Everything is different for everyone, but having to see such dishonesty and secrecy with my dad’s spending, and my mom having such little control, I just can’t see myself having separate accounts. We only have one credit card, and it’s in my name with him as an allowed user. He has student loans and I don’t, (public/private) but I will probably rack some up in Grad school while he works…and I’ve never thought of the loans as his…I’ve thought of them as ours. We both love college, we both feel it will help us to achieve some of our common goals…so it’s important to both of us. That’s us though. We all have our reasons for however we choose to manage money, those are mine.

    I don’t even worry about kids right now…that won’t be for ten or so more years…pets right now are enough. I want to plan ahead for kids and have a financial plan set out, but since I don’t even plan on having kids for so long, I”ll think about it then. (and just for the record…I HATE it when friends of family say (when I say I don’t want kids till my early thirties) “well these things sometimes just happen! You can’t ever control when babies come!”…yes I realize that my family and all their friends are anti-choice religious people, but it just annoys the hell out of me. I am very pro-choice (have to hide that fact though…I’d rather not become the talk of my hometown church…they’d seriously probably hold a prayer vigil for me to “come to God” if they found out)…and I would have an abortion if I got pregnant now. So yes, I do know I won’t have kids for a long time, I have more important things to do now.

    Sorry bout that last part. Pet peeve of mine. The next two peeves are “how old are you? You don’t look old enough to be married…” and then “how many kids do you have?”…I guess getting married young MUST mean I got knocked up. WTF.

  40. Azalea
    February 3, 2011 at 5:30 pm

    My husband and I have a joint account that we place an equal percentage of our income in, a savings account we place an agreed upon amount in and the remainder goes into seperate accounts. We also have checking and savings accounts for the kids. I manage them but we both equaly contribute. Sometimes one or the other of us can have significantly more spending money than the other in our account but we have the kind of relationship where neither of us are shy about asking if one of us wants something our sepearte accounts cant afford. In the beginning he made more, then I caught up and made significantly more and now he makes significantly more but once my promotion is finalized I will be making more again. It may always be that way ( at least I hope so) where our incomes continue to jump. I have seen more heartache and headache come out of ONLY having a joint account vs seperate and joint/seperate accounts.

  41. BHuesca
    February 4, 2011 at 11:33 am

    My husband and I are common potters for a couple reasons:

    1. Many recurring bills which only happen once in one household will only allow one name on the account (electric, heat, cable, internet, even the cellphone bill for our *family* plan, my car insurance) so it’s easier to just use online billing and direct it to our joint debit card…that way the bills get paid, automatically, on time, they’re both of our bills & responsibility, *and* either of us can call to complain when the cable goes out.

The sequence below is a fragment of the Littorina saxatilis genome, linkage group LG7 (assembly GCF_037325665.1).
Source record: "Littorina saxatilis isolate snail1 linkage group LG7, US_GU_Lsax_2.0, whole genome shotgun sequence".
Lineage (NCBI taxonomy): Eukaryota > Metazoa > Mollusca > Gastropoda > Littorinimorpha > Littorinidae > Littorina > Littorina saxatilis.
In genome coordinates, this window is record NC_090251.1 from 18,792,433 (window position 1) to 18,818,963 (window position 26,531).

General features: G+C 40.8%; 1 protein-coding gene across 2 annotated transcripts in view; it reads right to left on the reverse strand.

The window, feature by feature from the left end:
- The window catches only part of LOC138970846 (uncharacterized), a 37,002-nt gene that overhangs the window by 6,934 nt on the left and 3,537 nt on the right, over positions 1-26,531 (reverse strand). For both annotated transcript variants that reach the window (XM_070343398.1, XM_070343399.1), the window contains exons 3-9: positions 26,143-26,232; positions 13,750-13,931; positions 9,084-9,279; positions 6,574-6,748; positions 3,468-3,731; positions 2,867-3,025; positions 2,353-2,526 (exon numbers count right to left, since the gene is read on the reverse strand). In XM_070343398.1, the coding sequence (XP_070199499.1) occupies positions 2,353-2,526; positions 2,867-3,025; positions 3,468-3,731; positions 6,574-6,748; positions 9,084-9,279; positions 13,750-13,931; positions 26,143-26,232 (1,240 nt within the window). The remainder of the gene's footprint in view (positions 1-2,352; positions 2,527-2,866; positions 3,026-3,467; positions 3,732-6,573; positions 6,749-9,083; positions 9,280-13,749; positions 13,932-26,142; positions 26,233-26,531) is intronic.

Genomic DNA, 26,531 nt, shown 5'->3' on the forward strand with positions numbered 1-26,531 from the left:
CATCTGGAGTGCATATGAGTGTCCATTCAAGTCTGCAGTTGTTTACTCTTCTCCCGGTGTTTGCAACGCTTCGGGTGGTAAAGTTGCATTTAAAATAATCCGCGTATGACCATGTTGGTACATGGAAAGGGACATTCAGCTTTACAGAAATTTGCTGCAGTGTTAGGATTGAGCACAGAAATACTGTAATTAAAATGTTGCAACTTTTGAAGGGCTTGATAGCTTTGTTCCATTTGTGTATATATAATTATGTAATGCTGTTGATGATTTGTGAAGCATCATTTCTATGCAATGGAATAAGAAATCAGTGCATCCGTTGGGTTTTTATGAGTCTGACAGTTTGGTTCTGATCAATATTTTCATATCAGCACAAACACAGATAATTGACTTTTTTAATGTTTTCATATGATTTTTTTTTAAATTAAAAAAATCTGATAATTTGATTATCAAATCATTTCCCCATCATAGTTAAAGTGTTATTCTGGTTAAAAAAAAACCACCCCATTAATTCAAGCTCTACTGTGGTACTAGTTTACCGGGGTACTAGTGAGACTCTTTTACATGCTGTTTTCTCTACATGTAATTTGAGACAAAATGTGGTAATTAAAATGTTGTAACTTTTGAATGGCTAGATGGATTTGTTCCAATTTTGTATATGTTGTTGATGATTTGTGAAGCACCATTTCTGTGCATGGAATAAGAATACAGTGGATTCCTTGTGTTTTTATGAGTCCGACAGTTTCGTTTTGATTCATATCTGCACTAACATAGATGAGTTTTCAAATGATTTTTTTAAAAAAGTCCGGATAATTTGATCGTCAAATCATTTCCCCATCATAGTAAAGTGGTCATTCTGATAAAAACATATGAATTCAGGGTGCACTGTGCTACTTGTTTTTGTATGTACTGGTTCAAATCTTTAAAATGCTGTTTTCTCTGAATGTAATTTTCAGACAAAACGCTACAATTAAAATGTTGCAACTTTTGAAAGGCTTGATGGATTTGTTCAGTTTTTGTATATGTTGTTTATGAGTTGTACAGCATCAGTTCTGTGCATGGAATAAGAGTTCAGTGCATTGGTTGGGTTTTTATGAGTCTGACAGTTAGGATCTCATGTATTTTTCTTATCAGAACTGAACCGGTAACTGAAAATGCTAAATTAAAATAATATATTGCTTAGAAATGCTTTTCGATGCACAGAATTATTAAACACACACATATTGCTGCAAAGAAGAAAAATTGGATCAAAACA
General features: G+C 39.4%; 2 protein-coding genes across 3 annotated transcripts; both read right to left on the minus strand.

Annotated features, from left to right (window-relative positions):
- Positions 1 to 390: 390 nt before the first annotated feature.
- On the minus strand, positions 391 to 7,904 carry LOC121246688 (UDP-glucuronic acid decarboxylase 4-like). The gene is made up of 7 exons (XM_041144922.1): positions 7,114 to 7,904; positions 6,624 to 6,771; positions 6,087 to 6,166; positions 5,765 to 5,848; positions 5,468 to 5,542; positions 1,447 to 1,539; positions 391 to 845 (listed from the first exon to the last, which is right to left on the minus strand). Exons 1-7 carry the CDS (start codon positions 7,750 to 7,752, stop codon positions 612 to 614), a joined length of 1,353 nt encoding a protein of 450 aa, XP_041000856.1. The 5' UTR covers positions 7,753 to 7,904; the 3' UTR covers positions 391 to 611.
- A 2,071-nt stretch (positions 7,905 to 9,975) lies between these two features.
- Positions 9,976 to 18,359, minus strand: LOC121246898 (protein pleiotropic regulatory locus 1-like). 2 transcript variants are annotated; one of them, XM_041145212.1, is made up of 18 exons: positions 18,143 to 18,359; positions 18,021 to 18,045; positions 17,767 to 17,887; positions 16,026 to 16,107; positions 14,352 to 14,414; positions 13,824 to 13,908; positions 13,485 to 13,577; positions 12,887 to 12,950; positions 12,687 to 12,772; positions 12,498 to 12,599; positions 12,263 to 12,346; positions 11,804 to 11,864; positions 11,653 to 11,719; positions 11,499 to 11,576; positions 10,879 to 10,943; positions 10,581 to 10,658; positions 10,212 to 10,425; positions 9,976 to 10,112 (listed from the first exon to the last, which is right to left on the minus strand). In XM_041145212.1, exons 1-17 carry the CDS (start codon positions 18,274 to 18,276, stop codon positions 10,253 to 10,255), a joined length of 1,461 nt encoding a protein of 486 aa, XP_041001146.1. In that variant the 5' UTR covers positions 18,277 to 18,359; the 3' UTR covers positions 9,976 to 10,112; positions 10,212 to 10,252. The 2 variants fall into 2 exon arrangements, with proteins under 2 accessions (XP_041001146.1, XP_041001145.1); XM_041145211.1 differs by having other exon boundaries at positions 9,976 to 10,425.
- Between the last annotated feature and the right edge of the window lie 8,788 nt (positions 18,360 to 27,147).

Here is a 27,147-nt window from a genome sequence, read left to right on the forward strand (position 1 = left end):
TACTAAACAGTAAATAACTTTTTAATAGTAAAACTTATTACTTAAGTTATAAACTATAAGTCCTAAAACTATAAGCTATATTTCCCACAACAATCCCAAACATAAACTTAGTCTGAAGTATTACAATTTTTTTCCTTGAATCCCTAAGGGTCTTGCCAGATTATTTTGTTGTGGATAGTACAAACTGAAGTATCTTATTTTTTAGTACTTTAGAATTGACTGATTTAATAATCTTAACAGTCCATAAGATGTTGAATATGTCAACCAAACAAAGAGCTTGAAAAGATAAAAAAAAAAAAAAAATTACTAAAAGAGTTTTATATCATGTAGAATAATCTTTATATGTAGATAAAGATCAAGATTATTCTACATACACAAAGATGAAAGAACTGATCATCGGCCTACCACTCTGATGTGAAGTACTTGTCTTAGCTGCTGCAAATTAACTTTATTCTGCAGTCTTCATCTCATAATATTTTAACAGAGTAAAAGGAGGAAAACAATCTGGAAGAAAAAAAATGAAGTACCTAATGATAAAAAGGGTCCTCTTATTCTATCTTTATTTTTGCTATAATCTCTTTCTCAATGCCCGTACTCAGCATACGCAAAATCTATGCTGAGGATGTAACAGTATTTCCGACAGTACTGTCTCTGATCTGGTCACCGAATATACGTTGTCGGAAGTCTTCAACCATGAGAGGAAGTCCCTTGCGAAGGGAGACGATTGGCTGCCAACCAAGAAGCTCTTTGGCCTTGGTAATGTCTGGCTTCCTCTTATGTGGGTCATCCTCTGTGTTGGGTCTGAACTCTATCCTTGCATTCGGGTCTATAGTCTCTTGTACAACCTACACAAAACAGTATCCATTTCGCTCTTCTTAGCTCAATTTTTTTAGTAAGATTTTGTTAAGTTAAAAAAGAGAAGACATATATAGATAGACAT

2. I can’t imagine marrying someone who would nitpick me about small purchases which make me happy *unless* they made it so we couldn’t pay for nondiscretionary spending (rent, heat, food).

    3. I can’t imagine marryng someone who would make a bunch of discretionary purchases *to the extent that* we couldn’t pay for nondiscretionary spending (rent, heat, food).

    4. I can’t imagine marrying someone I didn’t trust. About money, forthrightness about purchases, forthrightnessness about STI status, etc.

  42. February 4, 2011 at 2:12 pm

    I just want to end on this because I didn’t explain myself very well apparently. I didn’t mean for my comments to become about the woman staying home with the child and her contributions to the household. Me and my husband moved 800 miles because he worked his butt off and got an amazing job that would support our growing family. The fact is, the daycare we want our daughter to go to is expensive. If I was to get a job, it would only be financially viable if my income covered childcare. If we had moved 800 miles for my job, it would be the same for my husband–daycare is only worth it if his job would cover it. This is not about me staying home and feeling worthless because I cannot contribute financially to this family. My anxiety lies in the fact that for many many years I worked hard and was active in a big city. Now, I only interact with the baby and the cat during the day and am somewhat confined by living in a smaller town with not much to do. I am incredibly fortunate to spend so much time with my baby. But the fact of the matter is, I am confident that I will find a job. Not only to contribute to our finances, but to be an active member of society. That is my personal choice. It is something that my husband and I have discussed throughly, but he supports me whether I stay home or am out in the workforce. We’ll figure it out somehow.

  43. wondering
    February 6, 2011 at 11:11 pm

    It often makes sense to pool finances, at least to a degree. But it is also extremely important for each person to have their own accounts and credit history. Women in heterosexual couples who have not built their own credit history get screwed if their partner dies or the relationship breaks down. You may have been working your whole life but if the credit card is not in your name you may lose your house.

    My mom discovered it just in the nick of time – she innocently went to co-sign a loan for my younger brother and found that she had no credit history, despite being the major breadwinner in the household for 30 years. She established her own accounts and credit history only 5 years before the death of my dad. If she hadn’t, she probably would have lost the farm; as it was, the bank was very nasty about the outstanding loans.

  44. Amanda
    February 8, 2011 at 9:22 pm

    we do the common pot with an “allowance” for each of us each month. it works for us and we’re happy. the only time it would concern me to hear that a couple didn’t have a joint account for expenses would be if the reason was some kind of trust issue. for me in that case, the problem is not the money – it’s the relationship.